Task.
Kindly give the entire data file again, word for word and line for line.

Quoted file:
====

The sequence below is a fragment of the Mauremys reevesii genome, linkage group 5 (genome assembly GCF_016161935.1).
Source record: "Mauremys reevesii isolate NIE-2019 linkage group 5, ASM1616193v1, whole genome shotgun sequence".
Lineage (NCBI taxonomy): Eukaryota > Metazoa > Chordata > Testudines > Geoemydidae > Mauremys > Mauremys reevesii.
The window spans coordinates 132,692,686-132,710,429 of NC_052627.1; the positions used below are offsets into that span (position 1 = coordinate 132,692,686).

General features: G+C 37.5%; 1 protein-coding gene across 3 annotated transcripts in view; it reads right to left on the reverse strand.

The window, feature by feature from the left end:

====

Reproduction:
The sequence below is a fragment of the Mauremys reevesii genome, linkage group 5 (genome assembly GCF_016161935.1).
Source record: "Mauremys reevesii isolate NIE-2019 linkage group 5, ASM1616193v1, whole genome shotgun sequence".
Lineage (NCBI taxonomy): Eukaryota > Metazoa > Chordata > Testudines > Geoemydidae > Mauremys > Mauremys reevesii.
The window spans coordinates 132,692,686-132,710,429 of NC_052627.1; the positions used below are offsets into that span (position 1 = coordinate 132,692,686).

General features: G+C 37.5%; 1 protein-coding gene across 3 annotated transcripts in view; it reads right to left on the reverse strand.

The window, feature by feature from the left end: